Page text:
But I’m tired of it. I’m tired of being surprised by the ugly side of humanity, and in my twenty-nine years I’ve seen my fair share of it. As I once heard someone quip: “If you ever meet someone who tells you they haven’t been abused, then you are talking to a goddamned liar”. We’ve all been subject to abuse; we’ve all been treated far worse than we deserve -whether we know it or not, but it’s not difficult to single out instances in our lives where another has denied us our humanity, our dignity. This is a part of life. As is said in Rocky IV, life ain’t all sunshine and roses; the world is a very mean and nasty place.

Regardless of the inevitability of this, I’ve always done my best to meet incredulous persons with compassion. After all, we have all acted poorly; we’ve all been guilty of being shitty at one time or another and we all carry the scars of living. But at the same time, some of us don’t put our poison into others – instead, we use coping mechanisms and we integrate our experiences into our interpersonal behavioral schemas in a manner that is basically benevolent towards others.

So, what separates those who internalize their pain and transfigure it into something livable from the people who externalize it in a manner that makes life less livable?

I suppose compassion has a lot to do with it. But one of the little known things about compassion, and one of the things that makes compassion so interesting, is that compassion for the self is not relative to the amount of compassion we have for others. This is grounded in university research (Kristin Neff PHD).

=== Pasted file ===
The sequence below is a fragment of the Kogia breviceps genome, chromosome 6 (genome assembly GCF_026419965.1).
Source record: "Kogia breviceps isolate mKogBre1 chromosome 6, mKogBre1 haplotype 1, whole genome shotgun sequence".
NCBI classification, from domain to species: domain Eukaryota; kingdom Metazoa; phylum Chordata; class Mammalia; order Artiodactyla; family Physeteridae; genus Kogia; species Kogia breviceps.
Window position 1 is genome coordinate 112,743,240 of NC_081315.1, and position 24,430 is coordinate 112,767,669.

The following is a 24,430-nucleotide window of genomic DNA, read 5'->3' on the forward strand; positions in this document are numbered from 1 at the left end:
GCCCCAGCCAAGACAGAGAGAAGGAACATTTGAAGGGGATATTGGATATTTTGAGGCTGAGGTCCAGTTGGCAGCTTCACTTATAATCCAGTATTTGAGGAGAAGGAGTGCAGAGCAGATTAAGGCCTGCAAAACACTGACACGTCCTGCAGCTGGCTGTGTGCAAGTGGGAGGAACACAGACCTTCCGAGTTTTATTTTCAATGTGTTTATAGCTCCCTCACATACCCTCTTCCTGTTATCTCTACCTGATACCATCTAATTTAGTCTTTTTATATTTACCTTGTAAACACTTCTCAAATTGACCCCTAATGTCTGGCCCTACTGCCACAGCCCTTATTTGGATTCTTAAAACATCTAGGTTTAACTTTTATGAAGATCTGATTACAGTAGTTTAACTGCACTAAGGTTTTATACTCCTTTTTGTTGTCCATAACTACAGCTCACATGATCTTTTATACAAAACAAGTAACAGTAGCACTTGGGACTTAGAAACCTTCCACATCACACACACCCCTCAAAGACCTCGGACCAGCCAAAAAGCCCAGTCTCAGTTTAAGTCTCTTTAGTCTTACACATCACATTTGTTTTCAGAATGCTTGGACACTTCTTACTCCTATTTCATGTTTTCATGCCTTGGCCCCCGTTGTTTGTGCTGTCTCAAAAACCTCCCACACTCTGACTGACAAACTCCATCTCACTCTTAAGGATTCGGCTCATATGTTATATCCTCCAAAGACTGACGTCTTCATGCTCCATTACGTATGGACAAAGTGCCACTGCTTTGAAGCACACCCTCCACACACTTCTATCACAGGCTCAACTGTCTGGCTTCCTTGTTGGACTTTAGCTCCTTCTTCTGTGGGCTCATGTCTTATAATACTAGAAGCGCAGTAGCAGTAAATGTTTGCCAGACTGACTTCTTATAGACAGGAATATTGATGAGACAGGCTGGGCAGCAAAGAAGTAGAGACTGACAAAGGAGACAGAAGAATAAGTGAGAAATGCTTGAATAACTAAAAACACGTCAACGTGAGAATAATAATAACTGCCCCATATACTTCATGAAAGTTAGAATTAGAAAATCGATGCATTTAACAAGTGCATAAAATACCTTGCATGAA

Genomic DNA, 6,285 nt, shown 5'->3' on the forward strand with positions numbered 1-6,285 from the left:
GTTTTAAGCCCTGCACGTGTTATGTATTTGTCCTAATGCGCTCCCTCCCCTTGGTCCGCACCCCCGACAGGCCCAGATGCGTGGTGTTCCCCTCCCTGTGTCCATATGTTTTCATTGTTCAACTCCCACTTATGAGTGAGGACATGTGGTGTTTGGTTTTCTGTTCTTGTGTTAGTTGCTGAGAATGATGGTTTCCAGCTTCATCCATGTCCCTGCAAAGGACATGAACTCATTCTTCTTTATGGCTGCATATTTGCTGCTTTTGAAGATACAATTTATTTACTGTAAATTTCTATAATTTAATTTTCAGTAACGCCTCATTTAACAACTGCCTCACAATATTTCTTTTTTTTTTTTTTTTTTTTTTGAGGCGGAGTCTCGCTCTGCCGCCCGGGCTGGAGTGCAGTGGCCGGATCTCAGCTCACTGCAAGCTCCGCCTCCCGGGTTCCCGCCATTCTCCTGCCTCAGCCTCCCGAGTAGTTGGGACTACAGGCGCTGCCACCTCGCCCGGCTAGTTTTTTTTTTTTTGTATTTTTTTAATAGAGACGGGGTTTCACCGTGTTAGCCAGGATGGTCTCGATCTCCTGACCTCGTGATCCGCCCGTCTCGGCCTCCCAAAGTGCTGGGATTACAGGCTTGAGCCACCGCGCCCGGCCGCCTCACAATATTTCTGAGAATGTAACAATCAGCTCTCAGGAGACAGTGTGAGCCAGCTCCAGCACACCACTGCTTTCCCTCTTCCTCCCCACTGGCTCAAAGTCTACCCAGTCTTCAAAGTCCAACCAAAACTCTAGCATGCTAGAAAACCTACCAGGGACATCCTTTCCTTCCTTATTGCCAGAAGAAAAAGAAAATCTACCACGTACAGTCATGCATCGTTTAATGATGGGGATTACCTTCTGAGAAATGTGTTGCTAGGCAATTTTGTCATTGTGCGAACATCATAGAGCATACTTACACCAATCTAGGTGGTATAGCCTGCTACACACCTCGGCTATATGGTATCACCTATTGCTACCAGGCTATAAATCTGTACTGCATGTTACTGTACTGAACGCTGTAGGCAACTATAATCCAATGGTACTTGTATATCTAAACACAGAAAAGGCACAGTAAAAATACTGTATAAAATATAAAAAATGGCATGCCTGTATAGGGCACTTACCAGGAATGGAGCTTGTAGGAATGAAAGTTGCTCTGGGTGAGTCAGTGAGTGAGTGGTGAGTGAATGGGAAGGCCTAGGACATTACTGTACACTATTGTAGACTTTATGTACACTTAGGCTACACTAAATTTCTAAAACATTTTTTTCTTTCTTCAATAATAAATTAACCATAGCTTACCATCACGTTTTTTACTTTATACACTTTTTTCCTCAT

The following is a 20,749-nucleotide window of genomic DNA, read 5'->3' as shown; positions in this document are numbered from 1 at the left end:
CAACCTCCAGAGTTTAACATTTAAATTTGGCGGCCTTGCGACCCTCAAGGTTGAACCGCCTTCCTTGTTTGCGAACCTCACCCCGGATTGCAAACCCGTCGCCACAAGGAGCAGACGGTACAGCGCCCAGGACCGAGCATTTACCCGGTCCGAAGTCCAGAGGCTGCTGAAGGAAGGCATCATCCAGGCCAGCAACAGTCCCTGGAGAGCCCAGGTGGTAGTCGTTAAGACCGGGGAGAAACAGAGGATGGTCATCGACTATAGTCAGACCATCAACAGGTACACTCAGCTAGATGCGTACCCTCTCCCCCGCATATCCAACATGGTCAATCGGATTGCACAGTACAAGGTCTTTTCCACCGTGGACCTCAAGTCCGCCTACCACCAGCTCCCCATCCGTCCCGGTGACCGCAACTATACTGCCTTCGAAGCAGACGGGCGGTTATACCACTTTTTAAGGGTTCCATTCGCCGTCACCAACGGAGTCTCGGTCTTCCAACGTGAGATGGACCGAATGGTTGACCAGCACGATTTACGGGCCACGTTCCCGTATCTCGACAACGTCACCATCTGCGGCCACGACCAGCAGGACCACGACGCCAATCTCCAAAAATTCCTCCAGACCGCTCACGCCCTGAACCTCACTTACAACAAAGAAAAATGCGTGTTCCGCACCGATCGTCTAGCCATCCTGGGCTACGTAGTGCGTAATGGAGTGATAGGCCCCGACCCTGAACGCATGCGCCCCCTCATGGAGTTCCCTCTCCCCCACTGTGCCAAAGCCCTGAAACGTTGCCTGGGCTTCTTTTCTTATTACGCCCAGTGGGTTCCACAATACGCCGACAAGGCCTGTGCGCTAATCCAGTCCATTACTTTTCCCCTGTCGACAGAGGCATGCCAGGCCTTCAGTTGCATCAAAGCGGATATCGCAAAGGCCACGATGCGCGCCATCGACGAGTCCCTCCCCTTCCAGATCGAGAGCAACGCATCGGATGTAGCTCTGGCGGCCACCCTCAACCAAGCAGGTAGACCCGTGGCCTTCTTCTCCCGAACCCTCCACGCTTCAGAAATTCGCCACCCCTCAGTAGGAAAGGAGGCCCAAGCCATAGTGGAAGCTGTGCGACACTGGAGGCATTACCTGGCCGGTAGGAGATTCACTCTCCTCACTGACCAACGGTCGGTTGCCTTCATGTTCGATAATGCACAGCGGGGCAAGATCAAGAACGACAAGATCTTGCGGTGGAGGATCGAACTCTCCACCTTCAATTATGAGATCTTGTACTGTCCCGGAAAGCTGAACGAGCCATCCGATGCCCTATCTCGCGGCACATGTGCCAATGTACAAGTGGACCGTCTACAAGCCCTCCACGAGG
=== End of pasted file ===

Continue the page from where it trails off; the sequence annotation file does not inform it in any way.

The lack of correlation between compassion for the self and others is very counter-intuitive at a certain level – but once you examine this it makes perfect sense: some people possess ample compassion for others, yet have very little for themselves, yet others have ample compassion for themselves, yet they have very little compassion for others.

Frankly I’m slightly envious of those in the latter category. Not that I think it’s admirable to have less compassion for others than for yourself, but it’s certainly rational and pragmatic to a degree. I’ve lived my life with a deep degree of compassion and empathy for others. And as anyone in my shoes knows, there is a thin line between compassion for others and being an absolute doormat.

Being compassionate has caused me to remain attached to people long after I should have let go. Being compassionate has made me love people who could care less about what city I live in today. Being compassionate has made me very naive in many ways. It’s difficult to look back on this facet of myself and feel like this has been a strength of mine – but it’s been a virtue nonetheless. It’s made me a better person. It’s helped me stay connected to my innocence. It’s helped me stay optimistic and openhearted. It’s helped me be forgiving of others, but the downside is that I have always assumed I was due the same forgiveness I would give another.

And this is where life starts to feel unfair – when you feel like the world’s not nearly as kind to you as you are to it.

And so, at 29, here I am – and as I write this I am feeling like there are far too many rough edges and sharp corners in the world.

Continue reading “On Choosing to Be Kind”

And This is What Love is

One of the things that continually bolsters my spirituality is the way synchronicity and serendipity have a way of bringing the right signs, messages, people, and lessons into my life.

And what’s really shown me this is the fact that I went through a kind of dark night of the soul over the past couple years where these things simply did not happen, because I didn’t believe in anything except science; however, once the spiritual poles in my life reversed from zemblanity to serendipity – voila’ – the magic came back.

As I said to Bunny S via text tonight, I believe in God more than I believe in love – to which she replied, you used to be the opposite. And she is probably right.